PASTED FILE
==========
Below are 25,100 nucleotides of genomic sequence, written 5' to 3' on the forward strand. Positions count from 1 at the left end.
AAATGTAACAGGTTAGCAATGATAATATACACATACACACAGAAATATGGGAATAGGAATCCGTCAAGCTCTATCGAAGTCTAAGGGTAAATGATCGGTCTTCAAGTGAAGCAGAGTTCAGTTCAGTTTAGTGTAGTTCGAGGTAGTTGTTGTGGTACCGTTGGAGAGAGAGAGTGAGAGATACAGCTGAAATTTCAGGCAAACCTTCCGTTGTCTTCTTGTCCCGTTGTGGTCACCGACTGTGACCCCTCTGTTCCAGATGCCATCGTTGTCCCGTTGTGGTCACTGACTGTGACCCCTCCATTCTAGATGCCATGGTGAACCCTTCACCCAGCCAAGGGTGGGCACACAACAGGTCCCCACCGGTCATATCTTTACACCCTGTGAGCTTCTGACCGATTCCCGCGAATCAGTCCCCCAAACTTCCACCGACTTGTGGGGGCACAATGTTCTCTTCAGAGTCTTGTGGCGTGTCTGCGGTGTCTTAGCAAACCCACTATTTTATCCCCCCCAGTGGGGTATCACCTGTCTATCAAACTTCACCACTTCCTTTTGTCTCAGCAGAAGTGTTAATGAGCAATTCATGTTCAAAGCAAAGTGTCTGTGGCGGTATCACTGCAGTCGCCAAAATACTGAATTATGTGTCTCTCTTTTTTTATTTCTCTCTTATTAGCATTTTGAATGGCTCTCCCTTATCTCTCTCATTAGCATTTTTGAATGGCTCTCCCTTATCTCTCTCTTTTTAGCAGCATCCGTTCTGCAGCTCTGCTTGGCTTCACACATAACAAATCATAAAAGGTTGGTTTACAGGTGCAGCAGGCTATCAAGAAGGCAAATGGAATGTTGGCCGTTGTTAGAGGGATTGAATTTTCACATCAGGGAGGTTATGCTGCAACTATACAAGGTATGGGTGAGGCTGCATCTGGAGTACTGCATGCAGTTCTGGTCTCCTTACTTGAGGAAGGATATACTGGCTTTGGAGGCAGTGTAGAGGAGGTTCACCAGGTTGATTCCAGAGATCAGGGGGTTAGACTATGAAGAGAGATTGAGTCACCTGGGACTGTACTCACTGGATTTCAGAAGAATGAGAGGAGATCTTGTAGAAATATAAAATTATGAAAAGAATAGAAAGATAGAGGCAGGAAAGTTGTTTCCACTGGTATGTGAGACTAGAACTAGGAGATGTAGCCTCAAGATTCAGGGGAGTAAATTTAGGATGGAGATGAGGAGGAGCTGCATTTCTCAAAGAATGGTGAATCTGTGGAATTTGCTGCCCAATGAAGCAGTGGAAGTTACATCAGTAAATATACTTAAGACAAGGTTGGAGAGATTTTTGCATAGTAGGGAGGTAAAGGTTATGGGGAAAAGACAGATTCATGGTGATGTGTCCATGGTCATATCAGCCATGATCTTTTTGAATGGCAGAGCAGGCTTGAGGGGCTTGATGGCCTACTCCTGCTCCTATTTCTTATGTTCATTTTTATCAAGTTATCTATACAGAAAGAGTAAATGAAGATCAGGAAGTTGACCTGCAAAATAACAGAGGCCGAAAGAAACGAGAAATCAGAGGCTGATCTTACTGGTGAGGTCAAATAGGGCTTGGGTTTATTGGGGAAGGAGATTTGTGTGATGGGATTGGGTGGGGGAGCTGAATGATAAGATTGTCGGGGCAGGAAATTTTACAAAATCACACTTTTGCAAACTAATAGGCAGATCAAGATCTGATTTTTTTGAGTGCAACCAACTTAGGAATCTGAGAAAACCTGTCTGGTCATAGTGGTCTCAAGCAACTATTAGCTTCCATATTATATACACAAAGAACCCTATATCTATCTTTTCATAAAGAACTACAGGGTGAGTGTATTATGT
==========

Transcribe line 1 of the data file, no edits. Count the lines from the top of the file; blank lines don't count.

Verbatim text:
Below are 25,100 nucleotides of genomic sequence, written 5' to 3' on the forward strand. Positions count from 1 at the left end.